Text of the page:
FAS ● Jul 29, 2021

Mrs Football hangs up her ‘boots’ after 48 years in the local football scene



SINGAPORE, 29 JULY 2021 – She may not be the match-winning goal-scorer or the mastermind behind astute tactical plays, but 70-year-old Lydia Lim is just as big a hero to grace our local football fraternity. A multi-faceted pillar, she has served as an administrative staff at the Football Association of Singapore (FAS) for a whopping 48 years.


Lydia, also known as Mrs Football to the FAS staff and the National Team players, is the longest-serving staff member in the association’s history. She has witnessed many milestones along the way, from the days of the Lions’ successes in the Malaysia Cup to the final match at the old National Stadium as well as the various FAS office upgrades.


Simply put, she has been at the heart of Singapore football and her contributions extend far beyond helping the association to function.


At first glance, Lydia comes across as a gentle woman with a slight build; her greying hair the only evidence that this is a woman with an arsenal of life experiences under her belt. When you speak to her, she exudes a charming personality – chatty, lively and full of positivity.


Peel off the external layers, however, and you uncover a humble woman with steely grit and strength that lie under her demeanour, for she has gone through two major health scares. Yet, she continues to work and deliver, as stoic as before.


Early days


Lydia’s footballing adventure started in 1973, as the association’s stenographer and the only office staff member.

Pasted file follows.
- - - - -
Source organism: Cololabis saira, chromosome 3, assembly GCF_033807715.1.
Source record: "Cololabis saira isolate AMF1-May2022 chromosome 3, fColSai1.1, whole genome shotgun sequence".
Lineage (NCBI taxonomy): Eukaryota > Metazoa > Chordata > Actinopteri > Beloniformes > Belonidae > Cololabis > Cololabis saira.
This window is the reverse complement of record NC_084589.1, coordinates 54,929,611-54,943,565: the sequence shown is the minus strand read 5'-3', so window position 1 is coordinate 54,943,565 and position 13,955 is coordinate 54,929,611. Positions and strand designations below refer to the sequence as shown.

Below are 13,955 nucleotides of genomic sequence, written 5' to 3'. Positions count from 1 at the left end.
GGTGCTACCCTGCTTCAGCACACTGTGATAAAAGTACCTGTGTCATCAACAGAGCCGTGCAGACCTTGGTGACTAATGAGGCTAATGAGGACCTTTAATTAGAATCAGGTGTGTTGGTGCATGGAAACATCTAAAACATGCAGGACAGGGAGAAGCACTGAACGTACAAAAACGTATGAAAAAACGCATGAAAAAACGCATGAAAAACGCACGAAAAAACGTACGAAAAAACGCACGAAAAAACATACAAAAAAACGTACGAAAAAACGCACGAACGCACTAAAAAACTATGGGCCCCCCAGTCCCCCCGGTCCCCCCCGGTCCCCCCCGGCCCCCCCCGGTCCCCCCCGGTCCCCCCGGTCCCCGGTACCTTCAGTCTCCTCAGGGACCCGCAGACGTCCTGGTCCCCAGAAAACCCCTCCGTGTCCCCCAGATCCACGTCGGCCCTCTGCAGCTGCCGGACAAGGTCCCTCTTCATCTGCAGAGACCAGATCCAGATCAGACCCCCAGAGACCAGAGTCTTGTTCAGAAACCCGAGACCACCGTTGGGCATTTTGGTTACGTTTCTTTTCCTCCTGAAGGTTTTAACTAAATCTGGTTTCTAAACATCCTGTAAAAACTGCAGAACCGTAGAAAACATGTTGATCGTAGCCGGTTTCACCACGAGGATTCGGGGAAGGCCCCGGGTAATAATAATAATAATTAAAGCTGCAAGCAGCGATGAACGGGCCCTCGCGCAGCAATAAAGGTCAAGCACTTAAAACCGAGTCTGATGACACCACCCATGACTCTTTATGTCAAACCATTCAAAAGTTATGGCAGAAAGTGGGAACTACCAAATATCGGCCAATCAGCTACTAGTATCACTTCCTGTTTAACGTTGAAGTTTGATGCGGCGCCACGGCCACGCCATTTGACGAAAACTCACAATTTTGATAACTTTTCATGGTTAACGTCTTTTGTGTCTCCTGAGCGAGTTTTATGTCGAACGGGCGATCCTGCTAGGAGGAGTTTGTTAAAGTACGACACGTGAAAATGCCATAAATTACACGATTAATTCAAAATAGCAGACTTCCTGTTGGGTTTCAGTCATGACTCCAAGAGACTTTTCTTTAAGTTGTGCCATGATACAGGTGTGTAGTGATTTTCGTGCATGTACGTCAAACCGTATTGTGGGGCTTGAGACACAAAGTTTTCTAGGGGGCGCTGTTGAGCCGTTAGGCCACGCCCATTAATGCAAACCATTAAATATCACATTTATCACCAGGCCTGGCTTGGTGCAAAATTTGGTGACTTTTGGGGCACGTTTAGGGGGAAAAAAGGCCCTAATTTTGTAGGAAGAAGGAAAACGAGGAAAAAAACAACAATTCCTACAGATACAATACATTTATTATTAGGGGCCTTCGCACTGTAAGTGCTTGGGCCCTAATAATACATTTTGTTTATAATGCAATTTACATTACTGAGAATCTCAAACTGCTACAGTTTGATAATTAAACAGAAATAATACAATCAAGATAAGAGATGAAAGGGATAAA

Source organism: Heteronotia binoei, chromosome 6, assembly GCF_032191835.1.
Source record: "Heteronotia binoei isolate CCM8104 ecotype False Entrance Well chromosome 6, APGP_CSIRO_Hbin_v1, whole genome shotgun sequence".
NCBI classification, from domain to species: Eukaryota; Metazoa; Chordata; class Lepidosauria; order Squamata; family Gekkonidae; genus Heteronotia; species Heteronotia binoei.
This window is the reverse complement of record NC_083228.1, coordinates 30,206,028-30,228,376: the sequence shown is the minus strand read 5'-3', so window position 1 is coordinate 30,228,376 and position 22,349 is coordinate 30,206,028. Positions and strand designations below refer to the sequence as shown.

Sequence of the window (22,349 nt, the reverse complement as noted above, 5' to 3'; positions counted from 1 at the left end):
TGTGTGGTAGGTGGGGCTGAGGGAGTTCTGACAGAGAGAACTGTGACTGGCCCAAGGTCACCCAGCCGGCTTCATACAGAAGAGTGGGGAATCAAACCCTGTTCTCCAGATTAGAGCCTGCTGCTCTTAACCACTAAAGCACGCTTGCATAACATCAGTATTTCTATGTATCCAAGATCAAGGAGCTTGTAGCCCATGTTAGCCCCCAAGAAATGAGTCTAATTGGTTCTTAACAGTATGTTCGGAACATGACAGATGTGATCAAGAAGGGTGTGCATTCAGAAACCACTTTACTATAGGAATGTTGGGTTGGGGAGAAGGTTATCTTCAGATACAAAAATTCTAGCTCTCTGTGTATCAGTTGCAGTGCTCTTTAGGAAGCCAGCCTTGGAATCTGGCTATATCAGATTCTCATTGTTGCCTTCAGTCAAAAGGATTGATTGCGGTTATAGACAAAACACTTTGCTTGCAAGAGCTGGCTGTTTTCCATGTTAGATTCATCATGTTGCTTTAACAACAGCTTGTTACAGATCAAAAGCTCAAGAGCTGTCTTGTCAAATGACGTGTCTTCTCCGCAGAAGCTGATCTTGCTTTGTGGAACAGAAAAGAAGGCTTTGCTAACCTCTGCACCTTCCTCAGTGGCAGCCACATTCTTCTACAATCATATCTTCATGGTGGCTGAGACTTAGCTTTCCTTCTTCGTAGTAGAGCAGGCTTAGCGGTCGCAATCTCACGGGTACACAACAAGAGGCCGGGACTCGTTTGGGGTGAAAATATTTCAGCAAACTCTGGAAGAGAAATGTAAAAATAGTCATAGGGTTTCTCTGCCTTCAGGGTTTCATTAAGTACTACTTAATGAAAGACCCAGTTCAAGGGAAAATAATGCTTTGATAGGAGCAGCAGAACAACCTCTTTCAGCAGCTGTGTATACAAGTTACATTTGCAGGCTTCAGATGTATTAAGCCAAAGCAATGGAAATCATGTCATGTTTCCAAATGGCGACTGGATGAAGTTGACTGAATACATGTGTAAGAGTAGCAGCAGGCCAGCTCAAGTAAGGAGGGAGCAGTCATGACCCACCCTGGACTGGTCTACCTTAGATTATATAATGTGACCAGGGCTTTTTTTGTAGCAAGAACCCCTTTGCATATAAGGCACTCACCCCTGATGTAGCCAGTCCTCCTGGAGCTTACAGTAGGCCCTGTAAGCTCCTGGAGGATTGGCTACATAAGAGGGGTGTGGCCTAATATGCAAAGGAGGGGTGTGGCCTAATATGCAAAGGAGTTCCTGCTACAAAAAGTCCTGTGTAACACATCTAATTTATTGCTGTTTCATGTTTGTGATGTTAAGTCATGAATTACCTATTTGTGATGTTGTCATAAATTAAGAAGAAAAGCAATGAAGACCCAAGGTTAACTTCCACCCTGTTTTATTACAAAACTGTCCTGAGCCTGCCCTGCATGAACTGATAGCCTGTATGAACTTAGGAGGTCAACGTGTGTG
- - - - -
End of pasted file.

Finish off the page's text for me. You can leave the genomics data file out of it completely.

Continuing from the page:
The grandmother of two cited religion as one of the biggest reasons that she had chosen to stay on in her job. “Each time I had contemplated if I should leave in my 48 years at FAS, there was always an inner feeling within me that gave me the confidence that I was doing the right thing by staying on,” she said.


Lydia’s passion for football grew with the job, which started merely as a way to make ends meet for her family. She worked alongside football stars like Quah Kim Song and S Rajagopal, ensuring that their preparations were always smooth sailing. She also witnessed local legend Fandi Ahmad from his first appearance for the Lions to his appointments as head coach and recently, the senior international debuts of his three eldest sons Irfan, Ikhsan and Ilhan.


Lydia with Fandi Ahmad after the 1994 Malaysia Cup win (Photo courtesy of Lydia)


Lydia was heavily involved in the Malaysia Cup operations and led the sale of physical tickets to fans. She said, somewhat wistfully, “There were so many fans that the queue would stretch all the way from the (old) Jalan Besar Stadium to V Hotel. We would collect the cash and although each ticket was priced very cheaply, our boxes would be filled with so much money that I was honestly quite worried we might get robbed.”


This was testament to the popularity of the sport back then and Lydia remembered the electrifying atmosphere in the stadiums, saying, “It was simply amazing to watch a live match with thousands of fans cheering on the Lions. Even for someone who did not start off liking football, it would make my hair stand.”


Showing gratitude


Throughout Lydia’s career, she came across a fair share of personalities – colourful ones, conscientious ones, and selfless ones.


When asked to name individuals who had the greatest impact on her, out came the likes of the late Dr Philip Chen, Dr Tan Eng Yoon, Mr Michel Sablon and current President Lim Kia Tong.


Lydia highlighted the good relationship she shared with Dr Chen, the former general secretary of FAS. “It was because of him that we had a five-day work week instead of six,” she said. “I have always been very grateful towards him for taking up my suggestion so that the staff members could spend more quality time with their loved ones on the weekends. I think it is very important for everyone to remember that family should always come first in whatever pursuits that one might have.”